5 of the biggest mistakes retailers make again and again

Over the past few weeks we gave you many tips on what to do to make your store design more effective, ranging from tracking touches to thinking about your ceiling height. But what are the big don’ts in retail execution? For this I turned to our retail experts Bas Kemme and Sebastiaan Vaessen, collectively >20 years of experience in retail consulting in FMCG, fashion and home furnishing.  What are some of the mistakes they’ve seen retailers make over and over again? Here’s the top 5.

*1. Suboptimal shelves
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Creating the perfect shelf is a science as much as it is an art. As we’ve pointed out in an earlier post there are certain patterns in human behavior for retailers to take into account when designing a shelf. But the next question is: what to put on the shelf? You can make shelf allocation as complicated as you want and though the more sophisticated models might allow for most optimization, most retailers first have to get their basics right. What’s often the case is that too much shelf space is allocated to poor performing SKUs at the expense of well performing ones. Though it might sound like a no-brainer: have you actually allocated your shelf space in proportion to sales volumes?

*2. Promoting non-core items
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We all have associations with certain brands. For Ralph Lauren this is a polo shirt, for McDonald’s a hamburger. Of course retailers need to innovate, spread their risks and offer a sufficiently  broad assortment, but promoting non-core items that do not sell can be a real killer to your brand. Don’t fall into the trap of spending all of your marketing budget on promoting items that are not in your primary category. You might feel that you need to promote items customers don’t know about yet, but think about the world’s most successful and iconic brands. Ralph Lauren still features polos in their major ad campaigns and so does Chanel with its N°5, while we all already know that that’s what they’re selling.

No5
Chanel, 2014

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3. Insufficient stock of promoted items
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Inventory management is always a challenge, but particularly if you have an item on promotion it’s a waste of marketing dollars and store space if the promoted item is out of stock. A big mistake retailers make is a lack of investment in business intelligence capacity, to adequately plan and predict the necessary amount of stock. Of course a promotion can always be truly exceptionally successful, in which case today’s retailer has options for in-store ordering and home delivery.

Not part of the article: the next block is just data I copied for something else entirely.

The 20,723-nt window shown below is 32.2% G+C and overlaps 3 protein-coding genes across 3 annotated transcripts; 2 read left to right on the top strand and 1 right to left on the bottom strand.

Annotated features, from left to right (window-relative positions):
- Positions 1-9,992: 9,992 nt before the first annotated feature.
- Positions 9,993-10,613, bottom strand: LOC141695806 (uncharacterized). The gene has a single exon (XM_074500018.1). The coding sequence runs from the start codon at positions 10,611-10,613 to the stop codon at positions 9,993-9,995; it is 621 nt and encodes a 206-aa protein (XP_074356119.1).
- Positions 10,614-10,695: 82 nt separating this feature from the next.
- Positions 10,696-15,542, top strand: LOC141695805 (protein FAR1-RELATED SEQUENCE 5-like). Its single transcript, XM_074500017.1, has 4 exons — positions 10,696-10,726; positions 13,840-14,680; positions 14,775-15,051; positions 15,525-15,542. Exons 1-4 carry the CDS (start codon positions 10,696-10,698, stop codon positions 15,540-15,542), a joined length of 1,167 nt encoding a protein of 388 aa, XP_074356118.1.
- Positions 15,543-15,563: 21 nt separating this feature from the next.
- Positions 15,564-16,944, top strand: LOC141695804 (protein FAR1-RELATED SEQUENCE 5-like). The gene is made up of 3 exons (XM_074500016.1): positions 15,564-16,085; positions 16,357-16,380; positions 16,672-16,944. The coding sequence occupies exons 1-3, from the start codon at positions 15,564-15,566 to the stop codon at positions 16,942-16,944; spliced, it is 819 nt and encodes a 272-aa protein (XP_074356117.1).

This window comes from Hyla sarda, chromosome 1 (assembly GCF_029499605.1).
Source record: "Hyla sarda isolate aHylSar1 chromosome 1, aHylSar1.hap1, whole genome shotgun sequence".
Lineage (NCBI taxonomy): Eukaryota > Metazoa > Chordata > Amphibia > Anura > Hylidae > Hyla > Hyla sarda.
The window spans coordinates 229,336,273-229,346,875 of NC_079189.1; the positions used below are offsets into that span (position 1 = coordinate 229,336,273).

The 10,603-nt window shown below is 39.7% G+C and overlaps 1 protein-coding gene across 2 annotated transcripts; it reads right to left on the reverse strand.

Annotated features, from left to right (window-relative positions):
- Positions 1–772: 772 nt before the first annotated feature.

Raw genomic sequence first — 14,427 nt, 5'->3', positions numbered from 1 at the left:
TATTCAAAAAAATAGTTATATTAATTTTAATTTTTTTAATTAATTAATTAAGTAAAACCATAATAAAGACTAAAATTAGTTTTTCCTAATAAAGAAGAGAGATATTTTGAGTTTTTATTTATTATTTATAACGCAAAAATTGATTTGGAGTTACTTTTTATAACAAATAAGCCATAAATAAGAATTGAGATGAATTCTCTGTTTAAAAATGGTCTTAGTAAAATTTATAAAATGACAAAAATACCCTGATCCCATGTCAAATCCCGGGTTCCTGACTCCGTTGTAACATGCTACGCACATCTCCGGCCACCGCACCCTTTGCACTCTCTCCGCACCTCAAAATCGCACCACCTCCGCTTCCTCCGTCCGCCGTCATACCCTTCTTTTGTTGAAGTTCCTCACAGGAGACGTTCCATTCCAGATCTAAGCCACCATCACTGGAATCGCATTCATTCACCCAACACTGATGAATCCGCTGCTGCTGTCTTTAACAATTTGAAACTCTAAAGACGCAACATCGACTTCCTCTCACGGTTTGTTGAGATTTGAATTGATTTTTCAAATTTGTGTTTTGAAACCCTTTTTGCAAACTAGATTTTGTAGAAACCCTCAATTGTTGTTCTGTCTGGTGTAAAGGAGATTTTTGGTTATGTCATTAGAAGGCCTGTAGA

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4. Failed in-store advertising *

Placement of  in-store advertising and promotions often goes wrong. An obvious example we’ve encountered is wall-covering women’s ad towards the men’s section of the store. A more subtle and commonly made mistake is to put an ad up and then hanging or folding the item you’re promoting below or around that ad. Mixed with a whole bunch of other items. This prevents the promoted item from standing out, which is what you want to accomplish. The same goes for displaying items on a table. Often the table is relatively far removed from the item on the shelf or rack and the customer has long been distracted or the table is such a mess that the promotional message doesn’t come across.

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5. Uninformed staff planning *

Many retailers do not plan their staff according to visitor numbers, but rather look at revenue or amount of (paying) customers. This is the first mistake, because revenue could potentially be higher, had you had enough staff to serve all those customers on a busy Saturday. For the retailers that do plan according to the number of visitors, there’s a more advanced metric to take into account, the demographics of the visitors. We’ve seen that right after Christmas, for instance, there’s a peak in female visitors in certain stores and you want to make sure that in that case there are enough staff member in that section of the store. There are currently only a handful of retailers that use retail analytics to track demographics, a truly missed opportunity.